Greatest Film Scenes
and Moments



F4

 





F (continued)

Frankenstein (1931)

In James Whale's horror classic:

  • the opening memorable grave-robbing sequence with hunchback servant Fritz (Dwight Frye) helping to dig up bodies
  • the remarkable creation sequence in which the monster's body (Boris Karloff) is raised to the top of the tower where lightning electrifies it, Dr. Frankenstein's (Colin Clive) hysterical reaction: "It's alive..." when the monster comes to life ("Now I know what it feels like to be God")
  • the first chilling appearance of the monster when he backs in a doorway
  • the moving sequence in which the monster reaches for the sunlight
  • the scene in which the monster plays with a little eight year-old girl Maria by a lakeside, throwing flower petals in the water - but innocently murders her by tossing her in the water when the petals run out
  • Frankenstein's approach toward bride Elizabeth (Mae Clarke) through the window
  • the townspeople's pursuit of the monster in the dark with torches
  • the film's finale - the life and death struggle in the windmill between the monster and its creator




Freaks (1932)

In Tod Browning's severely-censored horror classic:

  • the many oddities and grotesque deformities of the freak circus side show members (the Siamese twins, a human skeleton, a bird woman, the larva man or living torso, the androgyne, the trunk man, the women without arms, the bearded woman, and the pinheads)
  • the wedding feast scene that welcomes trapeze artist Cleopatra (Olga Baclanova) with the passing of a loving-cup and the singing of the song to welcome her: "We accept her, one of us, we accept her, one of us, Gobble-Gobble, Gobble-Gobble," followed by Cleopatra's rejection of them: "You dirty slimy FREAKS...You filth, make me one of you, will you?"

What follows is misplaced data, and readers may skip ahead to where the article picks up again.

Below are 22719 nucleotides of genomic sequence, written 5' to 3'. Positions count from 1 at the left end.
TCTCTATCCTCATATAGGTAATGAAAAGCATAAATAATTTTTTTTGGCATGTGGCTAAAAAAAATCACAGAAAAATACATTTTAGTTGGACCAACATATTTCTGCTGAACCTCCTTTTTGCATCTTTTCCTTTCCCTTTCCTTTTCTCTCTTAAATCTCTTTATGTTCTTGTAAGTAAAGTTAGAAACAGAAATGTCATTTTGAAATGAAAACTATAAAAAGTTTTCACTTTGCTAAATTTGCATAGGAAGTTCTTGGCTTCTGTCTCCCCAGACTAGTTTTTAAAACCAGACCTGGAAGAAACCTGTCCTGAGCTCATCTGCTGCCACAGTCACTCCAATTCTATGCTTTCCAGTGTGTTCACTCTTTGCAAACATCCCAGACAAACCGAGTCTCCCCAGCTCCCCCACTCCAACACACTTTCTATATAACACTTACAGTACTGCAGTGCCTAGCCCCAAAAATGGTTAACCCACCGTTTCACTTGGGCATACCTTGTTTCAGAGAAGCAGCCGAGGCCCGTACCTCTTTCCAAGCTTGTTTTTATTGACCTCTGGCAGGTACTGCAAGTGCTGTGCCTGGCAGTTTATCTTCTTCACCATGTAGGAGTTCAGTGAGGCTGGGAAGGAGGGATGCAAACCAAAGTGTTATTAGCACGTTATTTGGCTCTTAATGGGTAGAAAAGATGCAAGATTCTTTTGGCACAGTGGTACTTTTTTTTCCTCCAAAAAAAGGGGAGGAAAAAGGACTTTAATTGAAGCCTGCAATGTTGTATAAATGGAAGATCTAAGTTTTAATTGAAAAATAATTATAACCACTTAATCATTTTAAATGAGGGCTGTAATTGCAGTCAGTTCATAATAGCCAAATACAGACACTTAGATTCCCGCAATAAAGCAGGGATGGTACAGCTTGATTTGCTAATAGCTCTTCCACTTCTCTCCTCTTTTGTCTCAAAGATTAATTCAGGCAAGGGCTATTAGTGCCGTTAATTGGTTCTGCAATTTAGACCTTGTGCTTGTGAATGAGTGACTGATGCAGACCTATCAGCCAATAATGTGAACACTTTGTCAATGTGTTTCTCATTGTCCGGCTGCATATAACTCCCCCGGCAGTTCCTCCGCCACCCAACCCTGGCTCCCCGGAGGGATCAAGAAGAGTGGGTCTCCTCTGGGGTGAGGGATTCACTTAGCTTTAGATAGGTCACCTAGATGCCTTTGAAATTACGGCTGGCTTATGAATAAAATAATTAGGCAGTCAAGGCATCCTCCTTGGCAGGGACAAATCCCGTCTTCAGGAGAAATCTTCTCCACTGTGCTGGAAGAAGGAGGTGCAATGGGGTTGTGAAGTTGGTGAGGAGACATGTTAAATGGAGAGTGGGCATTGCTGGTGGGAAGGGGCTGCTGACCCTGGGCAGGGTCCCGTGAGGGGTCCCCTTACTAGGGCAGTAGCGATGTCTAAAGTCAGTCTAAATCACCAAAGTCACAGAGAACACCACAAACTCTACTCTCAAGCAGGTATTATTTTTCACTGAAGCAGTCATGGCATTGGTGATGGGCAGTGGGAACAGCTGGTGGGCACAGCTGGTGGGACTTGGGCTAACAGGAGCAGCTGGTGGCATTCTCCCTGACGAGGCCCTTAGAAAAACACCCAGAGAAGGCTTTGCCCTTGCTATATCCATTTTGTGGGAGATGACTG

• the final stormy night sequence of the freaks making good on their threats as they crawl through the mud (some with knives in their mouths) to murder or emasculate (the film's dialogue and action are unclear on this point due to studio editing) muscleman Hercules (Henry Victor) and then pursue gold-digging Cleopatra to exact a horrible revenge on account of her treatment of midget circus owner Hans (Harry Earles)
  • the sight of Cleopatra as a mutant, squawking feathered hen (the barker introduced her: "She was once a beautiful woman...She was known as the peacock of the air...How she got that way will never be known. Some say a jealous lover, others that it was the code of the freaks, others, the storm. Believe it or not, there she is")


French Cancan (1955, Fr./It.) (aka Only the French Can)

In director Jean Renoir's comedy/drama:

  • the visually-stunning, colorful, high-kicking scene of choristers in the Parisian Moulin Rouge dance-hall/nightclub in the final dance scene
 

The French Connection (1971)

In William Friedkin's Best Picture-winning crime/action film:

  • the exciting opening scene in Brooklyn with two NYPD cops pursuing their mark: racist 'Popeye' Doyle (Gene Hackman) dressed as a Santa Claus and Russo (Roy Scheider) as a hot dog vendor
  • the scene of Doyle's hassling and shake-down of the lined-up clients in a sleazy black bar
  • French drug kingpin Charnier's (Fernando Rey) elusive escape and waving from a subway car at his pursuer
  • the shocking for-its-time statement made by Doyle to his injured partner: (Doyle: "You dumb guinea" Russo: "How the hell did I know he had a knife?" Doyle: "Never trust a nigger")
  • the film's centerpiece -- the dazzlingly-edited scene of the frantic car pursuit of French smuggler Nicoli (Marcel Bozzufi) in a hijacked, elevated subway train as he barely misses pedestrians and other vehicles
  • Doyle's killing of the hijacker at the top of the train depot's stairs
  • the final unsuccessful pursuit of Charnier in an underground warehouse on Wards Island when Doyle mistakenly shoots a federal narcotics agent





Frenzy (1972)

In Alfred Hitchcock's first R-rated film:

  • the long and intense necktie strangulation scene of Brenda Blaney (Barbara Leigh-Hunt)
  • the brilliantly-executed, incredible staircase shot (a lengthy backwards tracking shot) in which the camera slowly retreats from a closed doorway behind which a 'necktie' rape/strangulation murder is taking place - and then proceeds down the stairs and out into the brightly-lit street where pedestrians are unaware of the horrors inside
  • the tense scene of the killer Bob Rusk (Barry Foster) frantically searching through a stack of burlap potato sacks in the back of a moving, jostling and swerving truck to find his missing, incriminating initialed/monogrammed stickpin (clenched in a death grip by the nude corpse in a state of rigor mortis) torn from his lapel while his victim struggled - and his breaking of the corpse's clutching fingers to retrieve it